1998's Questions Of Change
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1998's Questions Of Change
1998 is shaping to be a whopping year for change in the home theater and Laser Disc industry. Over the past year, at least half
our phone calls have been folks seeking answers about the future in order to make informed buying decisions. Below, we have
listed the most commonly asked questions and a brief answer to each. We hope this will be of help to our readers, not to mention
a savings on everyone's long distance bills
What is the current status of the DVD pay-per-view format called DIVX? Since it requires a specially equipped player, should I
wait to see what happens with DIVX before buying a DVD player?
In our opinion, DIVX is sure to fail and become not much more than dead weight in the DVD players so equipped. To date, only
CBS -Fox and Steven Spielberg have yet to join the standard or "Open" DVD club. Even Paramount has recently committed to
Open DVD and will release their blockbuster film Titantic on DVD in early November. Without exclusive
rights to major motion picture releases, there is no motivation for either sell-through or rental customers to buy DIVX. In short,
buying a DVD player now will give you the quality and savings on over 1,400 free-market DVD titles that are available today.
I understand the DTS surround audio system can be used on DVD titles, but it will require yet another specially equipped player
(along with a DTS surround decoder) for playback. Will DTS have the same quality advantage on DVD as it had on Laser Disc?
There are two factors that determine quality in audio compression. One is the bandwidth, and the other is the encoding process
itself. The reason DTS sounds better on Laser Disc and in many theaters is because it's bandwidth is many times greater than the
Dolby Digital counterpart. For compatibility and other technical reasons, Dolby Digital had to trade off bandwidth against
With DVD, the bandwidth available for either DTS or Dolby Digital audio about the same. On this level playing field, Dolby
Digital actually holds an advantage since it's encoding process is somewhat more efficient than DTS. Also DTS encoded DVD's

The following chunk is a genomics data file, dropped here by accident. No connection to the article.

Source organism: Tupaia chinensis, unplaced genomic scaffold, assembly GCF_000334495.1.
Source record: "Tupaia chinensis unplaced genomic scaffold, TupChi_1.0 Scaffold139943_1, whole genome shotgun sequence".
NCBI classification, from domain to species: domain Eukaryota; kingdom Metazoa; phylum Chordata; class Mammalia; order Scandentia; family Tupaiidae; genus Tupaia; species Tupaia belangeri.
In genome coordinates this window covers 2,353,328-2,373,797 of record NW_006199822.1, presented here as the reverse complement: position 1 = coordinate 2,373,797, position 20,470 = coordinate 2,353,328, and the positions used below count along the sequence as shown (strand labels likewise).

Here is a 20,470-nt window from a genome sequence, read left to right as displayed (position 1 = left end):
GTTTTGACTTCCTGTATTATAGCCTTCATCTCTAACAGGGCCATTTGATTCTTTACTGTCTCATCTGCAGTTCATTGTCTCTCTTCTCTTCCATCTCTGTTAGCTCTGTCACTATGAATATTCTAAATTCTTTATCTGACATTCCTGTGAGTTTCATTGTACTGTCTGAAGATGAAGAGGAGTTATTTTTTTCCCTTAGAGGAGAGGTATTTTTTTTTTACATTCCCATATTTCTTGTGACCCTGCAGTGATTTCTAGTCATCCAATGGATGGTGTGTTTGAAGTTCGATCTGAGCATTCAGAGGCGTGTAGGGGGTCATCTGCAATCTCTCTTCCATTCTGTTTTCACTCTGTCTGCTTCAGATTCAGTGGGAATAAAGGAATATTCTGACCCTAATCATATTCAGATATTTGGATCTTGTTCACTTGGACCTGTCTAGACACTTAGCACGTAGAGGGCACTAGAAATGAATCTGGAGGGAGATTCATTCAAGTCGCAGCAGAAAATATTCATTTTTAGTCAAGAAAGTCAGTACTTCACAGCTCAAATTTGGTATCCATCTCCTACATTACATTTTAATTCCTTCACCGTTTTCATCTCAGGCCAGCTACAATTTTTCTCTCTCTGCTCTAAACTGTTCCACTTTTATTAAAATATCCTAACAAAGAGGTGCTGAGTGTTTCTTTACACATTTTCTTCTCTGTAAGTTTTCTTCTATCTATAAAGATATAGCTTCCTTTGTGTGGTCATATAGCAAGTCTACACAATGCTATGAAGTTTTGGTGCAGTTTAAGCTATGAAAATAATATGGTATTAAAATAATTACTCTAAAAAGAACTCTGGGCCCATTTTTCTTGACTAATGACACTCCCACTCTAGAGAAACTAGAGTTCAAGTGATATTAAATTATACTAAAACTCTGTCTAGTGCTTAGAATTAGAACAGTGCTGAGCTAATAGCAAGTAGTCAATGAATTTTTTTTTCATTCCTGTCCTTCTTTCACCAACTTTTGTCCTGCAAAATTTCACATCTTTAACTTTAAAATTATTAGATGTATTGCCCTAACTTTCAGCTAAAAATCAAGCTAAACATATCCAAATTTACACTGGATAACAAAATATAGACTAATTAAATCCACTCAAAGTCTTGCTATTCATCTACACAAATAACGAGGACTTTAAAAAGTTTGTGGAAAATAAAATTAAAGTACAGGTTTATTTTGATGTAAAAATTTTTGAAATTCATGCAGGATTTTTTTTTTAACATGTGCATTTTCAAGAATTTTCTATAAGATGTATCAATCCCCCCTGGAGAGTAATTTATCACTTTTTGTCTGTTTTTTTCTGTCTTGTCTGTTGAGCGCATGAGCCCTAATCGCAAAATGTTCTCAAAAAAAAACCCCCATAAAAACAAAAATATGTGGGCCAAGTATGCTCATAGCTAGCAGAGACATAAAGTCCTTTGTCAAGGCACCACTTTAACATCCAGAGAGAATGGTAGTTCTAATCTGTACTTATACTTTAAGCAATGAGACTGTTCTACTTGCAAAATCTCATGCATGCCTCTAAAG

will most likely cost more, and will not play 5.1 surround on non-DTS equipped players. For DVD, we suggest staying with
As Laser Disc sales continue to decline, do you think the format will survive? Will I be able to buy a replacement player in the
future if my current model fails?
The best way to see the future of Laser Disc is to study the history of 12" LP phonograph records. 15 years after the announced
"death" of 12" LP's, new record turntables are still for sale in most larger appliance stores. As for the software, Laser Discs
should also follow the 12" LP's history. New releases will focus more on the "big" titles, with sales on used and collectible discs
increasing as more rank-in-file catalog titles go out of print.
Should I buy a combo DVD+Laser Disc player, such as the Pioneer DVL-909,. Or would it be better to purchase separates
Laser Disc is at the end of it's evolutionary cycle. The LV player you buy 10 years from now will not be very different from the
models available today. In contrast, DVD will advance technically at the same pace as computer products. With this in mind,
buying a DVD+Laser combo player is comparable to buying a CD+turntable machine 15 years ago (if such a product had been
offered). DVD+LV combos are convenient, but rule out economical upgrading of the DVD section in the future. On the whole,
separate players are a better value for the money.
What about the new digital broadcast standard and high definition TV's due to be made available? Should I buy DVD now, or
The key word here is digital. Both DVD and DBS satellites system encode their video into individually addressable spots or
"pixels" that make up the picture. With today's low cost computer technology, you can directly translate your DVD or DBS
digital video into any high definition resolution you wish, with stunningly good results.
In fact, it's the computer industry made it possible for all formats of video to be able to "talk" and work with each other. With
that said, here's our prediction for this summer's hottest selling portable electronics toy.
Lets's consider a lap-top computer with a built-in DVD drive and ports that support an optional video camera and integrated
wireless modem that can double as a cellular telephone. On your next trip, this single toy could effectively "replace" the video
camcorder, cell phone, CD player, desktop computer, digital audio recorder and even the radio alarm clock that sits on your bed
stand. Also possible are other unique applications, such as the first truly practical 2-way digital video phone or even software-
based digital audio equalization and ambience effects. If all else fails, you can watch a DVD movie on the 12" to 14" active
pixel screen that is digitally interpolated up to 1024x768 of resolution. Because the DVD video is digitally processed for direct-
to-screen display, the picture will be better than most conventional TV's. Interested? Click here for further details